Oscar Wilde’s Salome: Context

Dr. Petra Dierkes-Thrun, Stanford University

Oscar Wilde’s Salomé: Context

1891                         Salomé (French)

1892                         Lady Windermere’s Fan

1892                        The English theatrical censor bans the play from public performance as rehearsals were in full swing with Sarah Bernhardt in London in June of 1892.  Official reason: presentation of Biblical characters on stage (16th-century law), but privately the censor Edward Pigott writes to a friend, Spencer Posonby, about his real motivations:

I must send you, for your private edification and amusement, this MS. of a 1 act piece … written by Oscar Wilde! It is a miracle of impudence … [Salome’s] love turns to fury because John will not let her kiss him in the mouth – and in the last scene, where she brings in his head–if you please–on a ‘charger’–she does kiss his mouth, in a paroxysm of sexual despair. The piece is written in French–half Biblical, half pornographic–by Oscar Wilde himself.  Imagine the average British public’s reception of it.

Wilde’s original ideas for the planned (banned) 1892 London premiere: 

“a feast for the senses that encompassed a particular style of slow recital of the lines, a stage and costumes symbolically colored in different matching or opposing shades, and scented clouds [of perfume rising from incense basins] rising and partly veiling the stage from time to time – a new perfume for each new emotion!”

1892            Salomé is subsequently published in book form (in French).

1893             Salomé, English translation (by Lord Alfred Douglas, but really Wilde himself) and publication in book form

“A Wilde Idea, or More Injustice to Ireland!”  Punch cartoon by J. B[ernard] P[artridge], 9 July 1892.

In two separate newspaper interviews at the time when Salomé was being considered by the London theater censor (and subsequently banned), Wilde stated his opposition and intent to leave England for France once and for all:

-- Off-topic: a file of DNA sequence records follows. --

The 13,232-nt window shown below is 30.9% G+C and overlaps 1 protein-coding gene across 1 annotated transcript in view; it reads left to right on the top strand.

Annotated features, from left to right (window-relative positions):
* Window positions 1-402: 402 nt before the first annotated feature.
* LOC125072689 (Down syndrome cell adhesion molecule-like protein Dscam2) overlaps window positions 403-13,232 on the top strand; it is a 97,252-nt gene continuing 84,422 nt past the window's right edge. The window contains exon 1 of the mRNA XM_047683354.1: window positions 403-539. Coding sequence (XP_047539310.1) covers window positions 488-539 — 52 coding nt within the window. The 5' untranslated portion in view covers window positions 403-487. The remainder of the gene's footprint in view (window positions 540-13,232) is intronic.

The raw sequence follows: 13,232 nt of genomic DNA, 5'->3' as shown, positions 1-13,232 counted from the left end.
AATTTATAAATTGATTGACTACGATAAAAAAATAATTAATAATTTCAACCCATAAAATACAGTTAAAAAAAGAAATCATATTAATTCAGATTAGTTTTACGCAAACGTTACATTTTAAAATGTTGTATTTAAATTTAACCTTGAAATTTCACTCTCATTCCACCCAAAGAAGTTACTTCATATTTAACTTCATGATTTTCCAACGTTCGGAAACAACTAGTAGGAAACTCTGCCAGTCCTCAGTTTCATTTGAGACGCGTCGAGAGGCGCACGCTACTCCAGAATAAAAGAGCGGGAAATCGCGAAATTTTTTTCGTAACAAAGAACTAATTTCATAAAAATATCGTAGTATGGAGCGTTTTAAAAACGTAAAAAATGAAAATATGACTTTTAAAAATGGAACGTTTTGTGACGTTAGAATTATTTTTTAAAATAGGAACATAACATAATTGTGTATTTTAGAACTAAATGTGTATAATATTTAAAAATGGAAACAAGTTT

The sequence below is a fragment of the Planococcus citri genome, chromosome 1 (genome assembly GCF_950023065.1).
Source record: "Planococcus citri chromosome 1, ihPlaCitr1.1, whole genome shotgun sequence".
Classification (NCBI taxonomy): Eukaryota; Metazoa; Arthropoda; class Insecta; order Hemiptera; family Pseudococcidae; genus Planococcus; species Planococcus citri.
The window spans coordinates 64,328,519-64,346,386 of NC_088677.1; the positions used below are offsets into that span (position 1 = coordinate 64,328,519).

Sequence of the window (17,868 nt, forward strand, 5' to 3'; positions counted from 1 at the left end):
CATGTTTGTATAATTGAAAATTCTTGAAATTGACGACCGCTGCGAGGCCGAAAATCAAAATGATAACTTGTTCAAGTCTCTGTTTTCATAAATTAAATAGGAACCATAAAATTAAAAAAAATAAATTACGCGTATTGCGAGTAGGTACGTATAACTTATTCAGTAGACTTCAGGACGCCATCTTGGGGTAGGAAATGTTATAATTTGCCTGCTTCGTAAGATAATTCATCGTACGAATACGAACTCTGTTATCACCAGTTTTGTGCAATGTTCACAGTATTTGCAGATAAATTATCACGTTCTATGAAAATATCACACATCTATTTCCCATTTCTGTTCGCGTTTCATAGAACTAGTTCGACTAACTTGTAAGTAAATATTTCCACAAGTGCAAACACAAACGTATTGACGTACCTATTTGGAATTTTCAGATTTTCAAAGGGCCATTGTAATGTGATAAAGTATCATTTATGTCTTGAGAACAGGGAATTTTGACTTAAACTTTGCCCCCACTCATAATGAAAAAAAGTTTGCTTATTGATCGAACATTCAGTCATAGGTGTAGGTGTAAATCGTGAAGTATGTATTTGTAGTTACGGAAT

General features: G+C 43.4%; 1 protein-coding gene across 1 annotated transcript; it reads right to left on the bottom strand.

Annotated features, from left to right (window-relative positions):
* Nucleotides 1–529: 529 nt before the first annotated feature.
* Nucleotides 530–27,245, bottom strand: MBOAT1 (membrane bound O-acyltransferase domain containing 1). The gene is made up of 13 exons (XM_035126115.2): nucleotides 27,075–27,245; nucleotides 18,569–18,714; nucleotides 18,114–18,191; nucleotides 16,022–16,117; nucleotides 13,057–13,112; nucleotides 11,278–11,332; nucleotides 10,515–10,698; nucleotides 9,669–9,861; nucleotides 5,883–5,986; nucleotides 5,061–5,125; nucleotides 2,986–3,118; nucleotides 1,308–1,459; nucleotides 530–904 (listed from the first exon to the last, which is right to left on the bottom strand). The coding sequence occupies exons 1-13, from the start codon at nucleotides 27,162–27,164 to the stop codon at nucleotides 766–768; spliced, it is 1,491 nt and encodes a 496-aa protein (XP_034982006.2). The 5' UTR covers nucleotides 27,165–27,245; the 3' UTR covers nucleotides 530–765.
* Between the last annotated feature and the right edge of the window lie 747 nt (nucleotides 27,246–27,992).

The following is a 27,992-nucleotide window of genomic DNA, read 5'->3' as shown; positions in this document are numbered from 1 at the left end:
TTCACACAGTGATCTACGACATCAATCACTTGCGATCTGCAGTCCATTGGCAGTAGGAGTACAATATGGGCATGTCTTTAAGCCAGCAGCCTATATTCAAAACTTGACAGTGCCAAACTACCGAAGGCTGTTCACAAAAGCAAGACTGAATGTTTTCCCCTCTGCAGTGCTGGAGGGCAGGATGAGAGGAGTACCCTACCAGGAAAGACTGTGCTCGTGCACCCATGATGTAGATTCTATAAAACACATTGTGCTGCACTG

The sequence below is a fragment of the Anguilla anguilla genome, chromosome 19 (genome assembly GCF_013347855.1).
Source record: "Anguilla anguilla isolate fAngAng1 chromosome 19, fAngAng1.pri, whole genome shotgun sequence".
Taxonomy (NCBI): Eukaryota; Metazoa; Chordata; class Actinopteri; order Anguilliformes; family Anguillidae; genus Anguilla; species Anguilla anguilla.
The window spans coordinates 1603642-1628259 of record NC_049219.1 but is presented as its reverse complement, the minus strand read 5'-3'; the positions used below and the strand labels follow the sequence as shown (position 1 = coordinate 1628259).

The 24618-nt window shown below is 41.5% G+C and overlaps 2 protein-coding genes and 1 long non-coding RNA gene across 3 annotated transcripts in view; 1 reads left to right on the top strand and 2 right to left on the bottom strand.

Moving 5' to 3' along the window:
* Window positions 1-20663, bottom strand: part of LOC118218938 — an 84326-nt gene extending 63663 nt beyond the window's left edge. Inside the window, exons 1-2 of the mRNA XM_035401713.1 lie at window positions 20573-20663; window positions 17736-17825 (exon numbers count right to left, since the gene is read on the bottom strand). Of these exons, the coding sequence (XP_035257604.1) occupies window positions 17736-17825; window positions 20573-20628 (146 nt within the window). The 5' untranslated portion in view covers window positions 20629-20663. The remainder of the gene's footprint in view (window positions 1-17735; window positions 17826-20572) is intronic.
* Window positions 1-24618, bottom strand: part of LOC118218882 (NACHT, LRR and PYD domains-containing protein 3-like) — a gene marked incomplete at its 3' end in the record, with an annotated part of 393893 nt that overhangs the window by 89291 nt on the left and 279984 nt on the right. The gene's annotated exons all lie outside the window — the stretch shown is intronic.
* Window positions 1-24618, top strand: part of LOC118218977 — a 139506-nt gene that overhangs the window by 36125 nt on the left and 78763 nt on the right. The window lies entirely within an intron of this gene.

“If the Censure refuses Salomé […] I shall leave England and settle in France, where I will take out letters of naturalization.  I will not consent to call myself a citizen of a country that shows such narrowness in its artistic judgement.  […] I am not English; I’m Irish—which is quite another thing” (Oscar Wilde, “The Censure and Salomé,” interview, The Pall Mall Budget, xl, 30 June 1892, 947, quoted in E.H. Mikhail [ed.], Oscar Wilde: Interviews and Recollections, vol. 1, 188).

“My resolution is deliberately taken.  Since it is impossible to have a work of art performed in England, I shall transfer myself to another fatherland, of which I have long been enamoured.  There is but one Paris, voyez-vous, and Paris is France.  It is the abode of artists; nay, it is la ville artiste.  I adore Paris” (“La Salomé de M. Oscar Wilde,” Le Gaulois, June 29, 1892, 1, quoted from ibid.)

The unsympathetic New York Times reported on July 3, 1892:  “[a]ll London is laughing at Oscar Wilde’s threat to become a Frenchman” (cited in Richard Ellmann, Oscar Wilde, 373).

In March 1895 Wilde’s fatal trials for “Gross Indecency” begin; end on May 27th with subsequent imprisonment at Reading Prison with two years of hard labor.  Declared bankrupt in July 1895.  Prison ruins Wilde’s health, spirit, and career.  Writes De Profundis  (letter from Reading Prison to his former lover, Lord Alfred Douglas [nicknamed Bosie]), published posthumously by Robert Ross in 1905.

Background: 1885 Labouchère Amendment to the Criminal Law Act which made it illegal to engage in homosexual activities.  The section read: “Any male person who, in public or private, commits, or is a party to the commission of, or procures, or attempts to procure the commission by any male person of, any act of gross indecency shall be guilty of a misdemeanour, and being convicted shall be liable at the discretion of the Court to be imprisoned for any term not exceeding two years, with or without hard labour.”

1896             Salomé first performed in France under avant-garde director Aurélien Lugné-Poë at the Theatre de l’Oeuvre, Paris

1900              Wilde dies of meningitis in a shabby hotel room in France, shortly after his release in prison and the death of both his mother Lady ‘Speranza’ Wilde (1887) and his estranged wife Constance (1898).  He never saw his two sons Cyril and Vyvian again before his death.

1905             Richard Strauss’s opera Salome (libretto based directly on Wilde’s play with minor changes) premieres in Dresden

1905             First private premiere of Salomé in England, held at the small Bijou Theatre in suburban London, by the New Stage Club

1910              Strauss’s opera premieres at Covent Garden, London, but only with major changes necessitated by the censor; conductor Sir Thomas Beecham

Wilde’s Salomé not publicly performed in Britain until 1931.


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